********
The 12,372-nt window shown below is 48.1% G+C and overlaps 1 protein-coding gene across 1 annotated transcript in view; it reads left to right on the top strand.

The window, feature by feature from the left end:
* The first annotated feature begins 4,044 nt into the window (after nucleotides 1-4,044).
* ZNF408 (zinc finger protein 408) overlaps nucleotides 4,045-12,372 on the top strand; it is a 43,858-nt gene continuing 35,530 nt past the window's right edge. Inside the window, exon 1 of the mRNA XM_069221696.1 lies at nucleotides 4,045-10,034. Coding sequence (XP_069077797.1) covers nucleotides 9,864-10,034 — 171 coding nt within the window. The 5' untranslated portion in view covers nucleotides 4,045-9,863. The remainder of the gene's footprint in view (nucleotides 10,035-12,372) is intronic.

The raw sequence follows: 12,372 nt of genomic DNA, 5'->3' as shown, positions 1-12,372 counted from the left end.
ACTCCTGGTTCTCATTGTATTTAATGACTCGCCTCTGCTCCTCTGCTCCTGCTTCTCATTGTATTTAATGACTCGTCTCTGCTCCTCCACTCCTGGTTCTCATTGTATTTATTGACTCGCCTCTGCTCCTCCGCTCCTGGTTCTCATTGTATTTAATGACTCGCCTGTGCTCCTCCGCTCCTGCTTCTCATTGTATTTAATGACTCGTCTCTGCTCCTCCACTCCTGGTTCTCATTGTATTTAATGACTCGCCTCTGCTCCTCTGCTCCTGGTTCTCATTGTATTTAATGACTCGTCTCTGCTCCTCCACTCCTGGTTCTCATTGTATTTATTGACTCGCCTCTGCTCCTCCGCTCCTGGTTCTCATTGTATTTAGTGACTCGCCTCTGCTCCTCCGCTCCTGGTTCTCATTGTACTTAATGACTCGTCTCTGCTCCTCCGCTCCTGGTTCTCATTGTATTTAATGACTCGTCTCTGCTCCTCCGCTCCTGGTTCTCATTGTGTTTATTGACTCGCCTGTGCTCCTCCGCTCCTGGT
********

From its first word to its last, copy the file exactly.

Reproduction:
The 12,372-nt window shown below is 48.1% G+C and overlaps 1 protein-coding gene across 1 annotated transcript in view; it reads left to right on the top strand.

The window, feature by feature from the left end:
* The first annotated feature begins 4,044 nt into the window (after nucleotides 1-4,044).
* ZNF408 (zinc finger protein 408) overlaps nucleotides 4,045-12,372 on the top strand; it is a 43,858-nt gene continuing 35,530 nt past the window's right edge. Inside the window, exon 1 of the mRNA XM_069221696.1 lies at nucleotides 4,045-10,034. Coding sequence (XP_069077797.1) covers nucleotides 9,864-10,034 — 171 coding nt within the window. The 5' untranslated portion in view covers nucleotides 4,045-9,863. The remainder of the gene's footprint in view (nucleotides 10,035-12,372) is intronic.

The raw sequence follows: 12,372 nt of genomic DNA, 5'->3' as shown, positions 1-12,372 counted from the left end.
ACTCCTGGTTCTCATTGTATTTAATGACTCGCCTCTGCTCCTCTGCTCCTGCTTCTCATTGTATTTAATGACTCGTCTCTGCTCCTCCACTCCTGGTTCTCATTGTATTTATTGACTCGCCTCTGCTCCTCCGCTCCTGGTTCTCATTGTATTTAATGACTCGCCTGTGCTCCTCCGCTCCTGCTTCTCATTGTATTTAATGACTCGTCTCTGCTCCTCCACTCCTGGTTCTCATTGTATTTAATGACTCGCCTCTGCTCCTCTGCTCCTGGTTCTCATTGTATTTAATGACTCGTCTCTGCTCCTCCACTCCTGGTTCTCATTGTATTTATTGACTCGCCTCTGCTCCTCCGCTCCTGGTTCTCATTGTATTTAGTGACTCGCCTCTGCTCCTCCGCTCCTGGTTCTCATTGTACTTAATGACTCGTCTCTGCTCCTCCGCTCCTGGTTCTCATTGTATTTAATGACTCGTCTCTGCTCCTCCGCTCCTGGTTCTCATTGTGTTTATTGACTCGCCTGTGCTCCTCCGCTCCTGGT